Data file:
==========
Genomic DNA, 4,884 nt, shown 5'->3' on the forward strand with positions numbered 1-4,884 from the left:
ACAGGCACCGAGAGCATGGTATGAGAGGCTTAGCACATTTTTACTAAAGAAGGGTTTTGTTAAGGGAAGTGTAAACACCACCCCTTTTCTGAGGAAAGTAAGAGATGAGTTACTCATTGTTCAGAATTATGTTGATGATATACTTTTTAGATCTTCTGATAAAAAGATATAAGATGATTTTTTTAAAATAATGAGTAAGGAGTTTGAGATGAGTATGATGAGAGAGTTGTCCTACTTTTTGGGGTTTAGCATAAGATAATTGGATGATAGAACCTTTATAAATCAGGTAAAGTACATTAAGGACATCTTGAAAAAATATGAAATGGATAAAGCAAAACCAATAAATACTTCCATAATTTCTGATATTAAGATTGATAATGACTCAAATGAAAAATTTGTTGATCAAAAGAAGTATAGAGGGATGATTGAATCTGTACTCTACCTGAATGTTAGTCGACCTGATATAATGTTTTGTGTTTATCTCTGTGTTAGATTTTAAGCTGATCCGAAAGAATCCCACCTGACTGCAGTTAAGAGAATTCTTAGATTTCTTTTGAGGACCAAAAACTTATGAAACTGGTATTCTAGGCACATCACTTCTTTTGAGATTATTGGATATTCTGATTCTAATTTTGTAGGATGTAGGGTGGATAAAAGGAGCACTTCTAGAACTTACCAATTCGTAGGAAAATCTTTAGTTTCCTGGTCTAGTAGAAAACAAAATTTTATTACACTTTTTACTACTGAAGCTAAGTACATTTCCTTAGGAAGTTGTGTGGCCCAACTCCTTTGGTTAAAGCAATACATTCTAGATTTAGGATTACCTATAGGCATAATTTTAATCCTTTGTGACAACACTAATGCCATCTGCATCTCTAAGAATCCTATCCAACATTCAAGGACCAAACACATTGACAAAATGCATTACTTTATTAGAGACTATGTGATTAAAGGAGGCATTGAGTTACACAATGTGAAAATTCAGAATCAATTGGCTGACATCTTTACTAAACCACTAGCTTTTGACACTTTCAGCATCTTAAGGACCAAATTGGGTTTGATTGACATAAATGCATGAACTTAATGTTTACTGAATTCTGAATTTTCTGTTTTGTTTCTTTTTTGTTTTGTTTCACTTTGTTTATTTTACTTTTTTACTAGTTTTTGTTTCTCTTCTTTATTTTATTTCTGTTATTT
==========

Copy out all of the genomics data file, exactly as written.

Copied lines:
Genomic DNA, 4,884 nt, shown 5'->3' on the forward strand with positions numbered 1-4,884 from the left:
ACAGGCACCGAGAGCATGGTATGAGAGGCTTAGCACATTTTTACTAAAGAAGGGTTTTGTTAAGGGAAGTGTAAACACCACCCCTTTTCTGAGGAAAGTAAGAGATGAGTTACTCATTGTTCAGAATTATGTTGATGATATACTTTTTAGATCTTCTGATAAAAAGATATAAGATGATTTTTTTAAAATAATGAGTAAGGAGTTTGAGATGAGTATGATGAGAGAGTTGTCCTACTTTTTGGGGTTTAGCATAAGATAATTGGATGATAGAACCTTTATAAATCAGGTAAAGTACATTAAGGACATCTTGAAAAAATATGAAATGGATAAAGCAAAACCAATAAATACTTCCATAATTTCTGATATTAAGATTGATAATGACTCAAATGAAAAATTTGTTGATCAAAAGAAGTATAGAGGGATGATTGAATCTGTACTCTACCTGAATGTTAGTCGACCTGATATAATGTTTTGTGTTTATCTCTGTGTTAGATTTTAAGCTGATCCGAAAGAATCCCACCTGACTGCAGTTAAGAGAATTCTTAGATTTCTTTTGAGGACCAAAAACTTATGAAACTGGTATTCTAGGCACATCACTTCTTTTGAGATTATTGGATATTCTGATTCTAATTTTGTAGGATGTAGGGTGGATAAAAGGAGCACTTCTAGAACTTACCAATTCGTAGGAAAATCTTTAGTTTCCTGGTCTAGTAGAAAACAAAATTTTATTACACTTTTTACTACTGAAGCTAAGTACATTTCCTTAGGAAGTTGTGTGGCCCAACTCCTTTGGTTAAAGCAATACATTCTAGATTTAGGATTACCTATAGGCATAATTTTAATCCTTTGTGACAACACTAATGCCATCTGCATCTCTAAGAATCCTATCCAACATTCAAGGACCAAACACATTGACAAAATGCATTACTTTATTAGAGACTATGTGATTAAAGGAGGCATTGAGTTACACAATGTGAAAATTCAGAATCAATTGGCTGACATCTTTACTAAACCACTAGCTTTTGACACTTTCAGCATCTTAAGGACCAAATTGGGTTTGATTGACATAAATGCATGAACTTAATGTTTACTGAATTCTGAATTTTCTGTTTTGTTTCTTTTTTGTTTTGTTTCACTTTGTTTATTTTACTTTTTTACTAGTTTTTGTTTCTCTTCTTTATTTTATTTCTGTTATTT